Betsy Lerner writes about joining her 83-year-old mother's weekly bridge club in her new book. Critic Maureen Corrigan calls The Bridge Ladies a "smart and colorful memoir."
Jerrod Carmichael says that the complicated family debates on his NBC comedy series are inspired by real life. "I grew up in a household that's very argumentative ... in a very healthy way," he says.
In his new book, somethingtofoodabout, The Roots' drummer discusses the artistry involved in creating a great meal. "I'm more obsessed with the journey ... than the destination," Questlove says.
Rock critic Ken Tucker says Simpson deepens his range and reconnects country to R&B on his new record, a concept album about becoming a father.
"No matter what we've done there comes a point where you think, 'How did I get here?' " Hanks says. He plays an American businessman working in the middle of the Saudi Arabian desert in his new film.
Mark Landler of The New York Times discusses Clinton and Obama's contrasting views on America's role in the world. Clinton, Landler says, was often the hawk, more willing to intervene with force.
John Robison, who is on the autism spectrum, talks about TMS treatment. Maureen Corrigan reviews two suspenseful new novels. David Quammen warns that Yellowstone National Park may be "loved to death."
Rock critic Ken Tucker says Prince, the singer, songwriter and instrumentalist who died yesterday at his home in Minnesota, was "the most inventive and prolific pop musician of his generation."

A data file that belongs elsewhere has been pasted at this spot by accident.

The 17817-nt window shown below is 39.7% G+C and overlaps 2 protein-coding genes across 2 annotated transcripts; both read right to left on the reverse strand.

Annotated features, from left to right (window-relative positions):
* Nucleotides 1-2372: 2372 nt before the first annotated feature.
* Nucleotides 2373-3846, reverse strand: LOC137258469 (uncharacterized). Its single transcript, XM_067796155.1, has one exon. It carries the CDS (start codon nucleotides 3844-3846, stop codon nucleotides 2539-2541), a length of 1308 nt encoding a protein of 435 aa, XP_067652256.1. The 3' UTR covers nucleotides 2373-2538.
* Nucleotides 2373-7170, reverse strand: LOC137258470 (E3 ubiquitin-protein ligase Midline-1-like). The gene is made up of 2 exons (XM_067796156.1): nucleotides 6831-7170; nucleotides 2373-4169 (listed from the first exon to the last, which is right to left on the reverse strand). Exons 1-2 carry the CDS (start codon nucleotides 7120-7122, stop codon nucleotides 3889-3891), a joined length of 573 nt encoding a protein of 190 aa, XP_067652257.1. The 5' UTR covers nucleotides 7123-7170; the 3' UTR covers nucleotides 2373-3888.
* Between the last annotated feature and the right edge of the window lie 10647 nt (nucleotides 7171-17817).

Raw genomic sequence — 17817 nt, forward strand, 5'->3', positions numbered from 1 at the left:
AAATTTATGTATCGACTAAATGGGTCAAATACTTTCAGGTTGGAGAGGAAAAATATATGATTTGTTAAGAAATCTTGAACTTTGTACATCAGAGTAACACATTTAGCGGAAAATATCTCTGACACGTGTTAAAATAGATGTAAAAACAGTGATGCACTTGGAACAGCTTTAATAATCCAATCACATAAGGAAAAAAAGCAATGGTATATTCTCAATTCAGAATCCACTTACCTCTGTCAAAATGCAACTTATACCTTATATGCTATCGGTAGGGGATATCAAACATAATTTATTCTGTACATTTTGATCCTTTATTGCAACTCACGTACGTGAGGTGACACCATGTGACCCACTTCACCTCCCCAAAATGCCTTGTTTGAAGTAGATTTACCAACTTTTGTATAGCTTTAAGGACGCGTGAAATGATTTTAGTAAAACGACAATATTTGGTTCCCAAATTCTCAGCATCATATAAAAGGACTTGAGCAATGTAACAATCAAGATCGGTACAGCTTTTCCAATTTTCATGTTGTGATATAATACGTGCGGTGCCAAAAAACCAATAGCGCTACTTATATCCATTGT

Critic David Edelstein reviews The Huntsman: Winter's War, a sequel to the 2012 movie, Snow White and the Huntsman, and Tale of Tales, an adaptation of a group of 17th century Italian folk stories.
Wildlife photographer Gerrit Vyn and essayist Scott Weidensaul share bird calls and discuss some of the remarkable abilities of birds. Originally broadcast Oct. 20, 2015.
Switched On author John Elder Robison says the emotional empathy he gained after receiving transcranial magnetic stimulation was intense. "It's like I lost a protective shield," he says.
Seventy-four-year-old author Arlene Heyman discusses her debut short-story collection, which focuses on the sex lives and intimate relationships of characters in their 60s and 70s.
The Pulitzer Prize-winning composer doesn't play on his new jazz album, but critic Kevin Whitehead says Old Locks and Irregular Verbs is nevertheless a perfect introduction to Threadgill's voice.
Reviewer Maureen Corrigan says Ian McGuire's The North Water and Dominic Smith's The Last Painting of Sara de Vos are suspenseful historical novels that may just give readers nightmares.
Le Carré's 1993 novel comes to life in a six-part AMC series. John Powers says the show, which jets from Egyptian streets to posh Alpine lodges, is one of the most enjoyable thrillers he's seen on TV.
The co-star of the X-Files discusses his novel, Bucky F*cking Dent, about a son reuniting with his absentee father. Duchovny earned a master's degree in literature before starting his TV career.
The former lead singer for the J. Geils Band has been making albums on his own since the mid-1980s. Reviewer Ken Tucker says his latest is one of the most varied collections Wolf has ever recorded.
Each year, the park attracts millions of visitors and provides a home to countless animal species. But journalist David Quammen warns that balancing tourism and preservation can be tricky.
Comic W. Kamau Bell visits places he is afraid to go on his new series. Kevin Whitehead reviews Julian Lage's new album. Nadia Manzoor and Radhika Vaz discuss their sketch-comedy series Shugs & Fats.
Jon Favreau's adaptation of the Disney classic reprises the story of a little boy raised by wolves. Critic David Edelstein says The Jungle Book seamlessly blends computer animation and storytelling.